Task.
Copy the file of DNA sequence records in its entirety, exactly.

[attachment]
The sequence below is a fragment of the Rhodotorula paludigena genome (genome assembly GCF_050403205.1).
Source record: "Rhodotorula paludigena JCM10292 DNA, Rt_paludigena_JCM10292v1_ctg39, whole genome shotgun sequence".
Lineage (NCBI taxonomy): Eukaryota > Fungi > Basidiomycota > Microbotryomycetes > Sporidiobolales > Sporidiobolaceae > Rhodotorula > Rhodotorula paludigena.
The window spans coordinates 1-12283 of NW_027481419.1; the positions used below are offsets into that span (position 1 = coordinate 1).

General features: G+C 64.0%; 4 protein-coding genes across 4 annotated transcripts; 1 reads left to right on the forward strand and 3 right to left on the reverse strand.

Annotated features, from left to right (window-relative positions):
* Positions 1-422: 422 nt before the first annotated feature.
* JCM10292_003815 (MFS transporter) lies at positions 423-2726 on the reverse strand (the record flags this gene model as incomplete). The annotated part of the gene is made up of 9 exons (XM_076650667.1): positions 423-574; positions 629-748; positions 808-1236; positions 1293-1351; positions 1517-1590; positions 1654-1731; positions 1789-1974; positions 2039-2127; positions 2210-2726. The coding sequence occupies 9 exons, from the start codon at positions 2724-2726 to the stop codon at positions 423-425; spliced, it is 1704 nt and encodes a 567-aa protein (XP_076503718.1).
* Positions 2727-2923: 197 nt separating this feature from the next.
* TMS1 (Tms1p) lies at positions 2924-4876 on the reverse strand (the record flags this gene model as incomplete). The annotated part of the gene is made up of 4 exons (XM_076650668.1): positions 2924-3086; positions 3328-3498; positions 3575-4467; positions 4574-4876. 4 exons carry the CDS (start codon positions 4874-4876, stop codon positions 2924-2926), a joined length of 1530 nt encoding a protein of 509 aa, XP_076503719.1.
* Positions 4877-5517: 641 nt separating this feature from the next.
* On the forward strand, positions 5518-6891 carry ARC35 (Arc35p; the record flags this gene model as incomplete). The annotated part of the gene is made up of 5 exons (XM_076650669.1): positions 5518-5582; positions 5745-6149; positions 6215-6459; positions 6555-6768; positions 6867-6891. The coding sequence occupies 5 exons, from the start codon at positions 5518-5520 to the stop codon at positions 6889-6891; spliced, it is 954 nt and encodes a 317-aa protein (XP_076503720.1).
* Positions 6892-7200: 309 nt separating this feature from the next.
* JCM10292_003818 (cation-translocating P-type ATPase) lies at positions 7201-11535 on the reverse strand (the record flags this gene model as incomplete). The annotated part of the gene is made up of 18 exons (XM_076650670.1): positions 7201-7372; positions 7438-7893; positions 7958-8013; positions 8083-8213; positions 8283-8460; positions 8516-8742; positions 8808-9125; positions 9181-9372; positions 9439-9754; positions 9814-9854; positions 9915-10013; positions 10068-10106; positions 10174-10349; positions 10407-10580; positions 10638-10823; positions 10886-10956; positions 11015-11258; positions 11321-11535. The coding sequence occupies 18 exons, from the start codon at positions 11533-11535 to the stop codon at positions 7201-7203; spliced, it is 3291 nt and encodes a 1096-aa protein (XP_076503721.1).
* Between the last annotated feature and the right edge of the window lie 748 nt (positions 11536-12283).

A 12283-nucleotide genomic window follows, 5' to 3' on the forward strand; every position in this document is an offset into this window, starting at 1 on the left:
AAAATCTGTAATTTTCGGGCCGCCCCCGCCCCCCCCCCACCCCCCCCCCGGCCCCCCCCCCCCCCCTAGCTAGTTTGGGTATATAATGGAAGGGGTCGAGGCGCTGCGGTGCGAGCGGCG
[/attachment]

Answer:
The sequence below is a fragment of the Rhodotorula paludigena genome (genome assembly GCF_050403205.1).
Source record: "Rhodotorula paludigena JCM10292 DNA, Rt_paludigena_JCM10292v1_ctg39, whole genome shotgun sequence".
Lineage (NCBI taxonomy): Eukaryota > Fungi > Basidiomycota > Microbotryomycetes > Sporidiobolales > Sporidiobolaceae > Rhodotorula > Rhodotorula paludigena.
The window spans coordinates 1-12283 of NW_027481419.1; the positions used below are offsets into that span (position 1 = coordinate 1).

General features: G+C 64.0%; 4 protein-coding genes across 4 annotated transcripts; 1 reads left to right on the forward strand and 3 right to left on the reverse strand.

Annotated features, from left to right (window-relative positions):
* Positions 1-422: 422 nt before the first annotated feature.
* JCM10292_003815 (MFS transporter) lies at positions 423-2726 on the reverse strand (the record flags this gene model as incomplete). The annotated part of the gene is made up of 9 exons (XM_076650667.1): positions 423-574; positions 629-748; positions 808-1236; positions 1293-1351; positions 1517-1590; positions 1654-1731; positions 1789-1974; positions 2039-2127; positions 2210-2726. The coding sequence occupies 9 exons, from the start codon at positions 2724-2726 to the stop codon at positions 423-425; spliced, it is 1704 nt and encodes a 567-aa protein (XP_076503718.1).
* Positions 2727-2923: 197 nt separating this feature from the next.
* TMS1 (Tms1p) lies at positions 2924-4876 on the reverse strand (the record flags this gene model as incomplete). The annotated part of the gene is made up of 4 exons (XM_076650668.1): positions 2924-3086; positions 3328-3498; positions 3575-4467; positions 4574-4876. 4 exons carry the CDS (start codon positions 4874-4876, stop codon positions 2924-2926), a joined length of 1530 nt encoding a protein of 509 aa, XP_076503719.1.
* Positions 4877-5517: 641 nt separating this feature from the next.
* On the forward strand, positions 5518-6891 carry ARC35 (Arc35p; the record flags this gene model as incomplete). The annotated part of the gene is made up of 5 exons (XM_076650669.1): positions 5518-5582; positions 5745-6149; positions 6215-6459; positions 6555-6768; positions 6867-6891. The coding sequence occupies 5 exons, from the start codon at positions 5518-5520 to the stop codon at positions 6889-6891; spliced, it is 954 nt and encodes a 317-aa protein (XP_076503720.1).
* Positions 6892-7200: 309 nt separating this feature from the next.
* JCM10292_003818 (cation-translocating P-type ATPase) lies at positions 7201-11535 on the reverse strand (the record flags this gene model as incomplete). The annotated part of the gene is made up of 18 exons (XM_076650670.1): positions 7201-7372; positions 7438-7893; positions 7958-8013; positions 8083-8213; positions 8283-8460; positions 8516-8742; positions 8808-9125; positions 9181-9372; positions 9439-9754; positions 9814-9854; positions 9915-10013; positions 10068-10106; positions 10174-10349; positions 10407-10580; positions 10638-10823; positions 10886-10956; positions 11015-11258; positions 11321-11535. The coding sequence occupies 18 exons, from the start codon at positions 11533-11535 to the stop codon at positions 7201-7203; spliced, it is 3291 nt and encodes a 1096-aa protein (XP_076503721.1).
* Between the last annotated feature and the right edge of the window lie 748 nt (positions 11536-12283).

A 12283-nucleotide genomic window follows, 5' to 3' on the forward strand; every position in this document is an offset into this window, starting at 1 on the left:
AAAATCTGTAATTTTCGGGCCGCCCCCGCCCCCCCCCCACCCCCCCCCCGGCCCCCCCCCCCCCCCTAGCTAGTTTGGGTATATAATGGAAGGGGTCGAGGCGCTGCGGTGCGAGCGGCG